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I'm trying to write a minimal, high performance uncomplicated ECS for a simple game in which I have a good idea of all of the Entity and Component types from the get-go.

I want to take advantage of compiler optimisations such as inlining and others, therefore I would like to avoid dynamic dispatch.

To do this, I am using enums and macros to generate the static dispatch code, where dynamic dispatch might overwise be used.

See below for a minimal example:

#[derive(Debug)]
struct Health(i32);

#[derive(Debug)]
struct Damage(i32);

#[derive(Debug, Clone)]
struct Position(i32, i32);

struct Ghost {
    pos: Position,
    health: Health,
    damage: Damage
}

struct Coin(Position);

enum Entity {
    Ghost(Ghost),
    Coin(Coin),
}

macro_rules! reg_component {
    ($entity:ident with $component:ident as $fn_id:ident, $fn_id_mut:ident for $($ty:pat => $field:expr,)+) => {
        impl $entity {
            #[allow(dead_code)]
            fn $fn_id_mut(&mut self) -> Option<&mut $component> {
                #[allow(unreachable_patterns)]
                match self {
                    $($ty => Some(&mut $field),)+
                    _ => None
                }
            }
            #[allow(dead_code)]
            fn $fn_id(&self) -> Option<&$component> {
                #[allow(unreachable_patterns)]
                match self {
                    $($ty => Some(&$field),)+
                    _ => None
                }
            }
        }
    }
}

reg_component!{ Entity with Health as health, health_mut for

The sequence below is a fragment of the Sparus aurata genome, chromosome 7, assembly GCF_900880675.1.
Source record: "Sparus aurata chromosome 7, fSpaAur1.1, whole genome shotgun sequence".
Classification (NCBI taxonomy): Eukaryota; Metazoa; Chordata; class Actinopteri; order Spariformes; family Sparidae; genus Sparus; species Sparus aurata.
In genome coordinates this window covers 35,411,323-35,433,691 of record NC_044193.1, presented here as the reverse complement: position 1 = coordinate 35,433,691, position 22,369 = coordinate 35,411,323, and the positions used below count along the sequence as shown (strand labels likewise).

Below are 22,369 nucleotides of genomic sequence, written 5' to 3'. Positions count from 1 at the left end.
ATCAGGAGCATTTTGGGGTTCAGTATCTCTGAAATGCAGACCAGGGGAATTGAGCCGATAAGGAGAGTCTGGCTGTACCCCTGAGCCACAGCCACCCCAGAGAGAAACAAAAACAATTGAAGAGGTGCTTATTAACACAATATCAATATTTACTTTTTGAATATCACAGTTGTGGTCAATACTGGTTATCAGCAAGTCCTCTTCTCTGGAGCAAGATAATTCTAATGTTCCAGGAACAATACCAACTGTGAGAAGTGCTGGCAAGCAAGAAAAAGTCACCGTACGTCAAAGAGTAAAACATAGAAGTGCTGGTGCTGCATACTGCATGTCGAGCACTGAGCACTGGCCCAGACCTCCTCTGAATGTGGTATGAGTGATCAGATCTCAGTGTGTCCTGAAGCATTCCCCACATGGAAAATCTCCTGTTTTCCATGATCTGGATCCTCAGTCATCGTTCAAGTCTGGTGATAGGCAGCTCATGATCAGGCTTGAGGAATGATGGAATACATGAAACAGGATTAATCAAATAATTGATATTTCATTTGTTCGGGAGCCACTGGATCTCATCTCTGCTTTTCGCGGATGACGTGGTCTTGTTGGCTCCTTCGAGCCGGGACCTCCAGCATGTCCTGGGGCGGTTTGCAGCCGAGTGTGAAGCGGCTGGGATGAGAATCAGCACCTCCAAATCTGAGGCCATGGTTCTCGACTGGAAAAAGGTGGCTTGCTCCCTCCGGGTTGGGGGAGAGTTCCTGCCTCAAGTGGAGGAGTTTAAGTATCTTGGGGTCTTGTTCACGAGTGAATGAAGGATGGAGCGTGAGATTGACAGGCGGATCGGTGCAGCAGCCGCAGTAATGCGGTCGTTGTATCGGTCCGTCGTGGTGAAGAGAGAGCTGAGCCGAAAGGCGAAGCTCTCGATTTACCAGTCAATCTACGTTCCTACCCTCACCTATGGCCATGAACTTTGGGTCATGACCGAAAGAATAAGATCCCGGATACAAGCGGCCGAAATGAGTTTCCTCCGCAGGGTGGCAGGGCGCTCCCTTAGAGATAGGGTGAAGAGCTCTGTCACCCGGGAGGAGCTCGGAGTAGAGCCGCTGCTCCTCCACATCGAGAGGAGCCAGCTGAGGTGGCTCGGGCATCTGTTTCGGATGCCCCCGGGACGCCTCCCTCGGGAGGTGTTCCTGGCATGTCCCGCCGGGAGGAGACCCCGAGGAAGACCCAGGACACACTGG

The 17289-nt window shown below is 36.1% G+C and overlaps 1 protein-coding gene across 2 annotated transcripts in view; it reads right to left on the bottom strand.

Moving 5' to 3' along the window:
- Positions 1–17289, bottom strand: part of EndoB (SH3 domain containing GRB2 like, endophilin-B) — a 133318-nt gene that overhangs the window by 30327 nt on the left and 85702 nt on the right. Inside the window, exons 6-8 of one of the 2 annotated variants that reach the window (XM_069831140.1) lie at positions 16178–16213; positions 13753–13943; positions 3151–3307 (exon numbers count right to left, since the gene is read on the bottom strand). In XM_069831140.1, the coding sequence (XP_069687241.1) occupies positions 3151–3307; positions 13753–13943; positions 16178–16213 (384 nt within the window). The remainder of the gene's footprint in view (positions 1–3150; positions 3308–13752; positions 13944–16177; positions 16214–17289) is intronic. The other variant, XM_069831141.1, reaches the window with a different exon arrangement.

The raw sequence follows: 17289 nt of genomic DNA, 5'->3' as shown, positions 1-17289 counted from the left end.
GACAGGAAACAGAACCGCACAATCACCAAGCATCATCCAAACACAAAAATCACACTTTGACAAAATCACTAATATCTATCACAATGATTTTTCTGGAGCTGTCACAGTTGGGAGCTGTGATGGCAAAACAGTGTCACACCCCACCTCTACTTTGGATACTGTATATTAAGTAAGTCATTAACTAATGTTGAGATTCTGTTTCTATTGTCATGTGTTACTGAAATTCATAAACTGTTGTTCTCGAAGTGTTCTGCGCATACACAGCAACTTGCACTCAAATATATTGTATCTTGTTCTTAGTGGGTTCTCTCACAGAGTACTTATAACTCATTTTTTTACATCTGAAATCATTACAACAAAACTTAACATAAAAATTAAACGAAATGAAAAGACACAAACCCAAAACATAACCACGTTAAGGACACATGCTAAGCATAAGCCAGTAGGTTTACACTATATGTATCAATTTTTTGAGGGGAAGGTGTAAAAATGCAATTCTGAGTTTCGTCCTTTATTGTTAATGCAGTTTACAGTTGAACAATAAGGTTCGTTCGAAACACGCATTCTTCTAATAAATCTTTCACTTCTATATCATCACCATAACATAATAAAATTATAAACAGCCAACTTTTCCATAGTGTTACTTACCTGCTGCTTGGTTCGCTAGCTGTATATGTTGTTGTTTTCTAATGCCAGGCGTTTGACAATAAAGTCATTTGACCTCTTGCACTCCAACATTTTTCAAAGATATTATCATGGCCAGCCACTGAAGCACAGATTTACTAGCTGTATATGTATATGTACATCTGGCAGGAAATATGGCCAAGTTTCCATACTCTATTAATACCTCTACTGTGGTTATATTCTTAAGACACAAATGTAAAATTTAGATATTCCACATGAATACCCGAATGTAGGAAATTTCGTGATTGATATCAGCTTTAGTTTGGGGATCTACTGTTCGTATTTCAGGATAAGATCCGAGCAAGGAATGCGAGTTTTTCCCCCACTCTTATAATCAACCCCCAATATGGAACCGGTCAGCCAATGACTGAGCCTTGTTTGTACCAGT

Entity::Ghost(g) => g.health,
}

reg_component!{ Entity with Damage as damage, damage_mut for
    Entity::Ghost(g) => g.damage,
}

reg_component!{ Entity with Position as position, position_mut for
    Entity::Ghost(g) => g.pos,
    Entity::Coin(c) => c.0,
}

fn collision_system(_entity_pos: Position, entity: &mut Entity, others: &[Entity]) {
    //test for collision and then...
    for other_entity in others {
        //If the entity has a damage component, apply the damage_system
        match other_entity.damage() {
            Some(dam) => damage_system(dam, entity),
            None => ()
        }
    }
}

fn damage_system(damage: &Damage, entity: &mut Entity) {
    //If the entity has a health component, apply the damage
    match entity.health_mut() {
        Some(health) => health.0 -= damage.0,
        None=> ()
    }
}

fn main() {
    let mut world: Vec<Entity> = Vec::new();
    world.push(Entity::Ghost(Ghost{pos: Position(0,0), health: Health(10), damage: Damage(10)}));
    world.push(Entity::Coin(Coin(Position(0,0))));
    
    //apply systems:
    for i in 1..world.len() {
        let (current, rest) = world.split_at_mut(i);
        let current: &mut Entity = current.last_mut().unwrap();
        //If the current entity has a position component, apply the collision_system
        match current.position().cloned() { //clone position to avoid borrow of current, so it can be mutably borrowed later
            Some(pos) => collision_system(pos, current, rest),
            None => (),
        }
        //other top level systems etc...
    }
}

Am I doing anything obviously wrong here? Shooting myself in the foot? Not actually getting any performance benefits that worth it? There's a more elegant /idiomatic alternative? Please let me know if this is a good idea.

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